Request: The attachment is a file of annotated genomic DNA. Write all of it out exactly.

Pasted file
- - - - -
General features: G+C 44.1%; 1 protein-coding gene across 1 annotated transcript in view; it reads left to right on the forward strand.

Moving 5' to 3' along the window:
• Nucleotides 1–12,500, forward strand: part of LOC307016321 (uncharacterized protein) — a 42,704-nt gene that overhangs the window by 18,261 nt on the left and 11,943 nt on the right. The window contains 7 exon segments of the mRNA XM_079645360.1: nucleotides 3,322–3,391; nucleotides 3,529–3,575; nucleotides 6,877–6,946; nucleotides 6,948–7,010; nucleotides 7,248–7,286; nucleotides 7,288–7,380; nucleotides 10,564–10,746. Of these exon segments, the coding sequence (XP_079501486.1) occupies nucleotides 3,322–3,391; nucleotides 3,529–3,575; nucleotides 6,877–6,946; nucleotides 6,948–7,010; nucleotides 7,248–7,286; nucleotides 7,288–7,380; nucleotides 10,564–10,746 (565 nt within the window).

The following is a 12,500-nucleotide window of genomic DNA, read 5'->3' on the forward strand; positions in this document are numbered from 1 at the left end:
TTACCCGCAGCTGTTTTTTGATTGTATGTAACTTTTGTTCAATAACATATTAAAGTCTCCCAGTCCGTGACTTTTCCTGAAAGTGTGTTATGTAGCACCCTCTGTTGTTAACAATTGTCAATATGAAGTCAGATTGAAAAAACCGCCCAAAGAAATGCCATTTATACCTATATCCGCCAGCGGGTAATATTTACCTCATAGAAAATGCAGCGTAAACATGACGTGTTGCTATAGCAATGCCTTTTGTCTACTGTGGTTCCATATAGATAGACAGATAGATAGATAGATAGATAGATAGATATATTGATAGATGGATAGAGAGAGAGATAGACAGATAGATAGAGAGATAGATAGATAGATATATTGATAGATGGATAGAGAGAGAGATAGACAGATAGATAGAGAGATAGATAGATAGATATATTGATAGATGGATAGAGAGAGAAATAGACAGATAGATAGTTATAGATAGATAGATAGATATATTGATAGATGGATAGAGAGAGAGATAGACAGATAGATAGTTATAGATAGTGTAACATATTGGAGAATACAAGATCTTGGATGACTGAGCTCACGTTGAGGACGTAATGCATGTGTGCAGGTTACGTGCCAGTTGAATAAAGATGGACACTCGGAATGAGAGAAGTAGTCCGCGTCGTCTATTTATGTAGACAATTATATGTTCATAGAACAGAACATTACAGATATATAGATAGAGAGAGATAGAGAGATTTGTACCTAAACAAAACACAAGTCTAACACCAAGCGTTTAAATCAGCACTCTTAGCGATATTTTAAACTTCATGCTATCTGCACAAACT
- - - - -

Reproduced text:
General features: G+C 44.1%; 1 protein-coding gene across 1 annotated transcript in view; it reads left to right on the forward strand.

Moving 5' to 3' along the window:
• Nucleotides 1–12,500, forward strand: part of LOC307016321 (uncharacterized protein) — a 42,704-nt gene that overhangs the window by 18,261 nt on the left and 11,943 nt on the right. The window contains 7 exon segments of the mRNA XM_079645360.1: nucleotides 3,322–3,391; nucleotides 3,529–3,575; nucleotides 6,877–6,946; nucleotides 6,948–7,010; nucleotides 7,248–7,286; nucleotides 7,288–7,380; nucleotides 10,564–10,746. Of these exon segments, the coding sequence (XP_079501486.1) occupies nucleotides 3,322–3,391; nucleotides 3,529–3,575; nucleotides 6,877–6,946; nucleotides 6,948–7,010; nucleotides 7,248–7,286; nucleotides 7,288–7,380; nucleotides 10,564–10,746 (565 nt within the window).

The following is a 12,500-nucleotide window of genomic DNA, read 5'->3' on the forward strand; positions in this document are numbered from 1 at the left end:
TTACCCGCAGCTGTTTTTTGATTGTATGTAACTTTTGTTCAATAACATATTAAAGTCTCCCAGTCCGTGACTTTTCCTGAAAGTGTGTTATGTAGCACCCTCTGTTGTTAACAATTGTCAATATGAAGTCAGATTGAAAAAACCGCCCAAAGAAATGCCATTTATACCTATATCCGCCAGCGGGTAATATTTACCTCATAGAAAATGCAGCGTAAACATGACGTGTTGCTATAGCAATGCCTTTTGTCTACTGTGGTTCCATATAGATAGACAGATAGATAGATAGATAGATAGATAGATATATTGATAGATGGATAGAGAGAGAGATAGACAGATAGATAGAGAGATAGATAGATAGATATATTGATAGATGGATAGAGAGAGAGATAGACAGATAGATAGAGAGATAGATAGATAGATATATTGATAGATGGATAGAGAGAGAAATAGACAGATAGATAGTTATAGATAGATAGATAGATATATTGATAGATGGATAGAGAGAGAGATAGACAGATAGATAGTTATAGATAGTGTAACATATTGGAGAATACAAGATCTTGGATGACTGAGCTCACGTTGAGGACGTAATGCATGTGTGCAGGTTACGTGCCAGTTGAATAAAGATGGACACTCGGAATGAGAGAAGTAGTCCGCGTCGTCTATTTATGTAGACAATTATATGTTCATAGAACAGAACATTACAGATATATAGATAGAGAGAGATAGAGAGATTTGTACCTAAACAAAACACAAGTCTAACACCAAGCGTTTAAATCAGCACTCTTAGCGATATTTTAAACTTCATGCTATCTGCACAAACT